Simon Spier keeps a huge secret from his family, his friends, and all of his classmates: he’s gay. When that secret is threatened, Simon must face everyone and come to terms with his identity.
Simon Spier is — as he describes himself — a pretty normal kid, and with a pretty good life. He goes to school, hangs out with his friends and has a loving mother, father and sister. Just one problem: he’s hiding a secret from everyone, a secret he’s afraid to share — Simon is gay.
Greg Berlanti directs the screenplay from Elizabeth Berger and Isaac Aptaker based upon the book, ‘Simon vs. the Homo Sapiens Agenda’ written by Becky Albertalli and it marks the first big studio (20th Century Fox) film to feature a gay lead. You may be shouting, “but Dylan, there was Brokeback Mountain, Moonlight and there was Call Me By Your Name just last year.” And although you are correct to point out they are movies that feature gay characters, they are not produced by big feature film companies. But most importantly — and the reason I think Love, Simon is so important — is that all those films are targeted squarely at adults. Love, Simon is a teen rom-com and it’s not only one of the best in recent memory, but it also happens to portray an important message and feature a gay lead.
On a website (think it was Tumblr) one afternoon, Simon reads a message from an anonymous poster using the pseudonym ‘Blue’, writing about their big secret — they’re gay, and no one knows. Simon relates and setting up his own pseudonym with ‘Jacques’ messages Blue as the two begin a back-and-forth in secret, discussing what it’s like to want to come out, but being afraid to do so. But one day the secret of their e-mails is nearly revealed and Simon has to struggle with what to do with his secret being so close to being released to the world, his parents, and his closest friends.
The coming of age story has been done to death. The coming of age story of a gay teenager, afraid to come out, hasn’t been.
What makes Love, Simon a joy to watch is the cast. Nick Robinson is a strong likeable lead backed up by his three closest friends who are all also funny, charming and generally likeable characters in Katherine Langford, Alexandra Shipp and Jorge Lendeborg Jr. The four have a genuine chemistry that is hard to pull off in big friend groups in teen comedies. But the best thing about them is that they’re even decent role models. It was an exciting moment when I finished Love, Simon and realized none of the characters portrayed any particularly bad habits. I grew up watching teen comedies where there was at least that one friend in the group who was a bit of a bully, or a misogynistic a-hole, but in Love, Simon all of the characters are generally just good kids.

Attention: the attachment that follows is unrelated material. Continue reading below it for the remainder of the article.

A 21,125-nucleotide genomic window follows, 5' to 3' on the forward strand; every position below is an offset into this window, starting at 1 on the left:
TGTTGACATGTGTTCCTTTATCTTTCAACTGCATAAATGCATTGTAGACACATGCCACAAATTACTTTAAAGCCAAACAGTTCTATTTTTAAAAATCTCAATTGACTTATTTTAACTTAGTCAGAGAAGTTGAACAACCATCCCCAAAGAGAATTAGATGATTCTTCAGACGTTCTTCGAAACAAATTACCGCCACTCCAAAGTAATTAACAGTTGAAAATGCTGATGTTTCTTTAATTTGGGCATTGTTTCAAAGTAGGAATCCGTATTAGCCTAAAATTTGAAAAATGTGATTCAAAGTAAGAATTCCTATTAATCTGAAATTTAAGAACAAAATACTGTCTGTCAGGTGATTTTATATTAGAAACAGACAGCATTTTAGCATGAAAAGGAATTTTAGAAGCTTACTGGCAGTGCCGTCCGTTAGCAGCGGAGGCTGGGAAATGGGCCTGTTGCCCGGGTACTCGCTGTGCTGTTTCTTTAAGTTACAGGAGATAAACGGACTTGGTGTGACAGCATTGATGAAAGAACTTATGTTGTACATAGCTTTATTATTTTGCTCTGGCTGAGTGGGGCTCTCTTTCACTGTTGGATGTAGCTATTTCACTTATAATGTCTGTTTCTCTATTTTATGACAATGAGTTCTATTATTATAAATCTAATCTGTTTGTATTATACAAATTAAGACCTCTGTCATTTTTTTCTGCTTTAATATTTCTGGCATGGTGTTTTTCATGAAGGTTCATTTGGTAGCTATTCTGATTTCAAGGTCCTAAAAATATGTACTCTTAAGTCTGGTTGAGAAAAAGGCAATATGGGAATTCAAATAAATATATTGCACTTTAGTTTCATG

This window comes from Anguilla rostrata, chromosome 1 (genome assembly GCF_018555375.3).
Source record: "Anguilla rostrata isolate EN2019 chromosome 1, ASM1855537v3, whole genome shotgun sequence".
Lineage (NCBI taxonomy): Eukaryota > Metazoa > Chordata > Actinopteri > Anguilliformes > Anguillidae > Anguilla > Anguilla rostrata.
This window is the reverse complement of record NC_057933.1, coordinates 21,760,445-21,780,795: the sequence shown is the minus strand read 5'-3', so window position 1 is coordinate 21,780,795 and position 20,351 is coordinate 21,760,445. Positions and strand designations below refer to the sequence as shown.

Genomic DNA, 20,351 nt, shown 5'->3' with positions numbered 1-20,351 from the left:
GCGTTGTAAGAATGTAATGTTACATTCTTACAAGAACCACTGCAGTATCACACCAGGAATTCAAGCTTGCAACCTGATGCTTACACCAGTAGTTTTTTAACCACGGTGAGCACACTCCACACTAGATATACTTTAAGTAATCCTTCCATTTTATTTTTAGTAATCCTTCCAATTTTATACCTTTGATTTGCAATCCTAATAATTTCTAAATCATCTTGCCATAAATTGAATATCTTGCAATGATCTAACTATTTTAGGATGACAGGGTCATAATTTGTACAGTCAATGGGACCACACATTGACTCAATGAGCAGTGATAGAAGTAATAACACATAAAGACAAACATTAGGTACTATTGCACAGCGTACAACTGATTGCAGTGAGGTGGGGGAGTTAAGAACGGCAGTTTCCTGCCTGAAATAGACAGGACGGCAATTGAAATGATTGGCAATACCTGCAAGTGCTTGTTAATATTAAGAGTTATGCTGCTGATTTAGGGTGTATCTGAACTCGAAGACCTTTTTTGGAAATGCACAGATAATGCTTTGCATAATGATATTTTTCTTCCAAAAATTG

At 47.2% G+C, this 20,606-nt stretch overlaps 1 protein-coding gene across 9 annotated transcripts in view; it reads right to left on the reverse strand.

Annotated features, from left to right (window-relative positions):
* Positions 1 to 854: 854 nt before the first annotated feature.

Simon’s parents, portrayed wonderfully by Josh Duhamel and Jennifer Garner, are upper-class and forward thinkers. They’re not the type of people to disown their son for coming out and Simon in the film even says as much. He’s not afraid of their response. But it’s still a moment (of many) that I think audience members will find poignant when Simon’s father realises what an idiot he had been making jokes all these years. Either about Simon’s sexuality, or later about ‘what turned him gay.’
Love, Simon’s biggest and easiest criticism is that its struggle story for gay teens features a white lead, who lives in a somewhat luxurious life with a big house and supporting family. Although it’s true to say this isn’t the story of the average gay teen (Simon is undoubtedly privileged) it still features the core struggle and story that I believe anyone can relate too, gay, or not.